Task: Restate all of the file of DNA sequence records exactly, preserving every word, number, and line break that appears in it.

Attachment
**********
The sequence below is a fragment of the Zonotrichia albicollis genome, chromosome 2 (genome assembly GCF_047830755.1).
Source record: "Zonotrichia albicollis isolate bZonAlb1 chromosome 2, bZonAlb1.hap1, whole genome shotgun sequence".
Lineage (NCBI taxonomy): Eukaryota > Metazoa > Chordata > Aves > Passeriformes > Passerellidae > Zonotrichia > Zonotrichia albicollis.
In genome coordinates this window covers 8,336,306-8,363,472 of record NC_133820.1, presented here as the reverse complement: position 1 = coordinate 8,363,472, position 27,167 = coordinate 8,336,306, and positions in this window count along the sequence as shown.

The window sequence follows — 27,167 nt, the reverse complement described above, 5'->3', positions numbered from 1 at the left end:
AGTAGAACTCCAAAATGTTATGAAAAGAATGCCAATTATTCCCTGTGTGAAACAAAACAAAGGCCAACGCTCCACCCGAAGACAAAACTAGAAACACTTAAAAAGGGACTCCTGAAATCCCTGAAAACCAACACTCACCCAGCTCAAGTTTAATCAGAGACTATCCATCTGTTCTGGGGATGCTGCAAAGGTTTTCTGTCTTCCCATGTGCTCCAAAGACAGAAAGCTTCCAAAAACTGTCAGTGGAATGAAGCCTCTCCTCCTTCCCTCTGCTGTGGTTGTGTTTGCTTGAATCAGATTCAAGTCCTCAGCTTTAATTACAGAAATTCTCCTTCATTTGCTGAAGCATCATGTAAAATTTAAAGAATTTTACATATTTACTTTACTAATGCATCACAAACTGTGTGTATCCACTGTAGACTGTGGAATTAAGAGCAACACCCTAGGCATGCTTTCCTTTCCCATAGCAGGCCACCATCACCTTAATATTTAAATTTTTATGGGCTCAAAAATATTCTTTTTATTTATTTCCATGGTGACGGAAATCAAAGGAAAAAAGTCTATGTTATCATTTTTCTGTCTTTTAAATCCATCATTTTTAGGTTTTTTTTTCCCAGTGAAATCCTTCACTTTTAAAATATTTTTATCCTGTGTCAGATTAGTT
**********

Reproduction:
The sequence below is a fragment of the Zonotrichia albicollis genome, chromosome 2 (genome assembly GCF_047830755.1).
Source record: "Zonotrichia albicollis isolate bZonAlb1 chromosome 2, bZonAlb1.hap1, whole genome shotgun sequence".
Lineage (NCBI taxonomy): Eukaryota > Metazoa > Chordata > Aves > Passeriformes > Passerellidae > Zonotrichia > Zonotrichia albicollis.
In genome coordinates this window covers 8,336,306-8,363,472 of record NC_133820.1, presented here as the reverse complement: position 1 = coordinate 8,363,472, position 27,167 = coordinate 8,336,306, and positions in this window count along the sequence as shown.

The window sequence follows — 27,167 nt, the reverse complement described above, 5'->3', positions numbered from 1 at the left end:
AGTAGAACTCCAAAATGTTATGAAAAGAATGCCAATTATTCCCTGTGTGAAACAAAACAAAGGCCAACGCTCCACCCGAAGACAAAACTAGAAACACTTAAAAAGGGACTCCTGAAATCCCTGAAAACCAACACTCACCCAGCTCAAGTTTAATCAGAGACTATCCATCTGTTCTGGGGATGCTGCAAAGGTTTTCTGTCTTCCCATGTGCTCCAAAGACAGAAAGCTTCCAAAAACTGTCAGTGGAATGAAGCCTCTCCTCCTTCCCTCTGCTGTGGTTGTGTTTGCTTGAATCAGATTCAAGTCCTCAGCTTTAATTACAGAAATTCTCCTTCATTTGCTGAAGCATCATGTAAAATTTAAAGAATTTTACATATTTACTTTACTAATGCATCACAAACTGTGTGTATCCACTGTAGACTGTGGAATTAAGAGCAACACCCTAGGCATGCTTTCCTTTCCCATAGCAGGCCACCATCACCTTAATATTTAAATTTTTATGGGCTCAAAAATATTCTTTTTATTTATTTCCATGGTGACGGAAATCAAAGGAAAAAAGTCTATGTTATCATTTTTCTGTCTTTTAAATCCATCATTTTTAGGTTTTTTTTTCCCAGTGAAATCCTTCACTTTTAAAATATTTTTATCCTGTGTCAGATTAGTT